# Aerodynamics discussion

Discussion in 'Car Modding' started by jtbo, Jul 26, 2012.

1. ### Niels_at_homeRegistered

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Just browsing the tread, so I may be missing the point, but rFactor uses Force (Newton) = coefficient * speed (m/s)^2

So with a drag value of 0.45 and a speed of 200km/h (56m/s), the drag force = 0.45 * 56^2 = 1389N. That means there is no air densitiy in rFactor. If you want to simulate a hot / high altitude race, you'd have to lower the coefficients in the HDV file, and probably take some power out of the engine..

2. ### jtboRegistered

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New engine model had some constants for that from my (poor) memory, bit OT, but might be worth to explore:

3. ### lordpantsingtonRegistered

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Don't think that no one is answering because they don't know how, rather because it is hard to explain and difficult to accomplish. As told to me by our resident Aero guru: the moment generated by a wing is not the force acting on the tire. The load is acting on the entire body. Likewise a splitter or front wing is doing the same. The result is measured as their effect at the wheels.

Nonetheless I also have been searching for a mathematical model.

Last edited by a moderator: Oct 27, 2012
4. ### newtonpgRegistered

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Thanks lordpantsington for your time. Really appreciated

I would be gratefull if you (or someone) can advise any related literature.

PS: As an agronomist, I always will remember your location as the home of the (old) famous lettuce variety.

5. ### lordpantsingtonRegistered

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I never knew about the lettuce.

I've been googling for aerodocs, and there are definitely some interesting reads. But I've yet to find paydirt.

Last edited by a moderator: Oct 31, 2012
6. ### jtboRegistered

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HP Wizard seems to have Aerodynamics page, which I haven't noticed before there or then it is just new.

I did some testing with car I have data and it really gets quite close, surprisingly close, imo.

If one has limited data, that can help to get you into range, check it out and tell what do you think about it:
http://hpwizard.com/aerodynamics.html

7. ### osellaRegistered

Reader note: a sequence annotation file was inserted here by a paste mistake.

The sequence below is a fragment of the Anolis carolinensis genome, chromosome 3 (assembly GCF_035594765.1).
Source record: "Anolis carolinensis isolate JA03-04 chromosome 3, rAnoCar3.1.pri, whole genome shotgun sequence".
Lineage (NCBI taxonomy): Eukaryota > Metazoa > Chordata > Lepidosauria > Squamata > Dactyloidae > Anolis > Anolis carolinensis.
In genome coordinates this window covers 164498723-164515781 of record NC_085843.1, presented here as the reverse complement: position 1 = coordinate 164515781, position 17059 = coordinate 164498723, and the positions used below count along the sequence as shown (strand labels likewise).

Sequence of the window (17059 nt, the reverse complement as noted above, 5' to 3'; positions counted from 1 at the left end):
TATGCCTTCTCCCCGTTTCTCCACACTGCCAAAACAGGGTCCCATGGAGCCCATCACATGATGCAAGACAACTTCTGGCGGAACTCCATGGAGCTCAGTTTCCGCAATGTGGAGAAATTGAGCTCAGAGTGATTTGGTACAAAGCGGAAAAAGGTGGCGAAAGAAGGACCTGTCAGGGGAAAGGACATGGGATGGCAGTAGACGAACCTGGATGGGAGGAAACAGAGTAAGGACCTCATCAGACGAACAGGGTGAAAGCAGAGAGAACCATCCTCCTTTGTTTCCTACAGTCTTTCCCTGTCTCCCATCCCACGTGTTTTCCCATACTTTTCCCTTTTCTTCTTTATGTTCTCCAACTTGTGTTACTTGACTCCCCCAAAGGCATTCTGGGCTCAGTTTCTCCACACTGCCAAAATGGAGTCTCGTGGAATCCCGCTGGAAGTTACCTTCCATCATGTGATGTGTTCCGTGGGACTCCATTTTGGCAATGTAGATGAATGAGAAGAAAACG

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I believe no car sim ever simulates altitude effects, we talked about it several times on these boards, but probably never received any answer from ISI, it just seems its not important for devs.
Which is understandable since racing circuits tend to be all low altitude.

Although for a track like Hermanos RodrÃ­guez or Pikes Peak climb there are quite drastic consequences of high altitude.
I actually did for a few historx cars exactly what you suggest about 1 year ago: I made an upgrade called "pikes peak package" for those cars that decreased engine power by some 30-35% and lowered drag. Still not realistic of course, because the trick of that hillclimb is that finish is 1400m higher than start. Still much better than having 100% power all the time.

Cool site jtbo, I never really knew how and why Cd is so different from what I expected.

8. ### Marek LesniakCar TeamStaff Member

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iRacing probably does that... and I think rF 2 is on a good way to also simulate that too.

9. ### osellaRegistered

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Oh seems you're right, although I couldn't find to what depth it is simulated in iR.
If it should be simulated to all extent that would be pretty interesting because high altitude makes some cars slower while other cars faster.

10. ### lordpantsingtonRegistered

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I've something to add here, with great thanks to Jim Pejsa for cluing me in. In post #8 I did this calc:
This calculation only works correctly if your RWRange starts at 1, and steps by 1.
If for instance I was using
the calculation above would be:
-.0697+(-.013*19)+(.0003*19*19)=-0.2084
-.2065*44.704*44.704=-416.47648...N (-93.63#).

11. ### newtonpgRegistered

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Thanks lordpantsington, now CoL (and CoD, obviously) calculus makes sense to me!

12. ### 64rRegistered

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Using the plugin data, you can see a Tyre Load channel for each wheel of the car, this is the vertical load force through each tyre. Using this and the Ride Height channel you should be able to model the vertical loads quite accurately. The way racing teams do this in the real world to analyse and model wings etc is to drive down the straights at a constant speed (so that the test is repeatable anywhere) with different wing positions, eg, do a run at 80, 120, 150 and 200kph for each wing configuration. You will end up with a model that shows the different loads for each different wing configuration. If you have the maths skills and know something about the wing that you are modelling this should give you the data that you are after.

13. ### lordpantsingtonRegistered

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What does ride height have to do with it? Wouldn't you just take the change in load between moving and stationary?

14. ### newtonpgRegistered

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Regarding that, we can assume that "Tire Load" doesn't include any aero forces?